Is this a good investment? What information has the government relied on to make that decision? Were environmental, health and safety, or accessibility concerns integrated into the decision? What is the business model and the business case? What is the projected fee structure, and will it be regressive or restrict access?
     Answers to these questions are central to the public's understanding of this particular public investment. In other words, the public interest is immense. However, when we received a response—after a delay, of course—Infrastructure Canada invoked section 18 to redact virtually all of the records, making the entire 613-page disclosure incomprehensible and useless.


    Rather than apply the exemptions narrowly and with respect for the public interest, it has become common practice for the government to redact by default, to exclude by default. This is an application that runs counter to the stated aims of the act and the bill under review, and counter to international standards of open government.
    While there may be legitimate exemptions for disclosure of third party information, they would need to pass the test of real harm in each case. It is not legitimate for government to refuse disclosure simply because the information is related to a third party interest.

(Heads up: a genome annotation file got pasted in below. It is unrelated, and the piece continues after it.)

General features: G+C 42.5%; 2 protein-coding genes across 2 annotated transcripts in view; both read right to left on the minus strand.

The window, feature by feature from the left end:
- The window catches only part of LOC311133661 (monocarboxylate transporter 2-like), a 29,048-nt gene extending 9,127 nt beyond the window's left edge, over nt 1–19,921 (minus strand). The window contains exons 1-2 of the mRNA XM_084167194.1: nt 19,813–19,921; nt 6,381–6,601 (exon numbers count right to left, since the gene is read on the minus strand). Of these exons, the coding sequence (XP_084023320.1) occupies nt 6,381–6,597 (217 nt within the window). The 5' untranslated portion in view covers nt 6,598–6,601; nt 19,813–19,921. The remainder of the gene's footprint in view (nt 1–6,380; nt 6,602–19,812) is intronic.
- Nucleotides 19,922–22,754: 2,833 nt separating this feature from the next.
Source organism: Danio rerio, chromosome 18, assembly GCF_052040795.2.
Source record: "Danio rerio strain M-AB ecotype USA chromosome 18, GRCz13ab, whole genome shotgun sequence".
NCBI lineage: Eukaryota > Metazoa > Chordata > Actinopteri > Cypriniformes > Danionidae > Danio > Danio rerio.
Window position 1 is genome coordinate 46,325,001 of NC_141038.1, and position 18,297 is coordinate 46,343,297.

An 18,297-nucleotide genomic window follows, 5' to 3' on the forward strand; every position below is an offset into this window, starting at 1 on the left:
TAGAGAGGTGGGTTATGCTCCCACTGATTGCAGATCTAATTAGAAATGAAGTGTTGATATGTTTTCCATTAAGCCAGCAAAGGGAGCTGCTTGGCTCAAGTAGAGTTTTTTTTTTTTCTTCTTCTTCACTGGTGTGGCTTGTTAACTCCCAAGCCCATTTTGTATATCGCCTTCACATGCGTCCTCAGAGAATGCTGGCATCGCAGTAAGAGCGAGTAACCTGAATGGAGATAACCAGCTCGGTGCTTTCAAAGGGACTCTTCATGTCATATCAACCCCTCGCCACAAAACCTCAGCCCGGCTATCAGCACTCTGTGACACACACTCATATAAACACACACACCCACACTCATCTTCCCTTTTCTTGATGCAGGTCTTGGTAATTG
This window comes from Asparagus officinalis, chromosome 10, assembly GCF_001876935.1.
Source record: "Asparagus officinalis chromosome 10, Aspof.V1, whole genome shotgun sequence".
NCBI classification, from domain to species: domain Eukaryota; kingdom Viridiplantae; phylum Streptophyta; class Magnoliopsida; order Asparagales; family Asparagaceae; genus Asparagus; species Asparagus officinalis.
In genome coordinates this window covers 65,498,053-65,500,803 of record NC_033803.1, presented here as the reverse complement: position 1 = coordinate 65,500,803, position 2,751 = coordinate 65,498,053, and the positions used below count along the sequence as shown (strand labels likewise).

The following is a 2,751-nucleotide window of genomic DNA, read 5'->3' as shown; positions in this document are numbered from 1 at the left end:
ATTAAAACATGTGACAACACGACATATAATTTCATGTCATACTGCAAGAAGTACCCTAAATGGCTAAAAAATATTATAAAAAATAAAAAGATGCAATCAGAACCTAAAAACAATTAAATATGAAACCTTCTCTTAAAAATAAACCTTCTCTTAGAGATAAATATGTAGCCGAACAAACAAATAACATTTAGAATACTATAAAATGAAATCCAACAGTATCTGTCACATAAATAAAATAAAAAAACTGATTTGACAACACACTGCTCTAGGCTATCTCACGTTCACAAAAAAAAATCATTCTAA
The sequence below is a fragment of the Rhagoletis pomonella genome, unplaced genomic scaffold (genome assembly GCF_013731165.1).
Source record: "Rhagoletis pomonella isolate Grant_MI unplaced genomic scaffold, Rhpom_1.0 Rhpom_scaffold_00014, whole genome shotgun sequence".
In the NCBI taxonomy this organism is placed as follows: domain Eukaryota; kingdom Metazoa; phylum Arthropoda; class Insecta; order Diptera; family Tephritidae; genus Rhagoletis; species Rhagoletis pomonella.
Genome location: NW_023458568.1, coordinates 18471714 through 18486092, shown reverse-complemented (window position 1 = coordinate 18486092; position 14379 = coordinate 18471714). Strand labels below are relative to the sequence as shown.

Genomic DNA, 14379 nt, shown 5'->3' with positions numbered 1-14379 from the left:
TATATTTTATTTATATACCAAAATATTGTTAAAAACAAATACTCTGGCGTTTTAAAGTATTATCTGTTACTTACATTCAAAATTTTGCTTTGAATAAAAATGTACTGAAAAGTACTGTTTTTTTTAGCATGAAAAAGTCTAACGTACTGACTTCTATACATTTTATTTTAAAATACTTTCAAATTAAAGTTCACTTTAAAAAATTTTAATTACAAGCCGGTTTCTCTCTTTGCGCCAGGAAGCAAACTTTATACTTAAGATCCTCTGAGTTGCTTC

A recent report by the Vancouver-based Columbia Institute, entitled “Canada Infrastructure Bank and the Public's Right to Know”, notes that there is virtual unanimity among information commissioners across Canada that private entities that receive public funds or perform a public service or public interest function must be covered by access to information legislation. This is the emerging consensus internationally as well.
    Here, though, this government has moved in the opposite direction by establishing a regime in which information on how our public services and public infrastructure are provided, how they are funded, how these decisions are made, and even who is involved in the work can be hidden behind a curtain of third party privilege. CUPE submits that the government instead needs to ensure that access to information under sections 18 and 20 faces far narrower exemptions that are subject to a test of actual harm, to a strong public interest override, and to review by the Information Commissioner, and that this act take precedence over any other act, such as the Canada Infrastructure Bank Act, that seeks to unreasonably limit the public's right to know.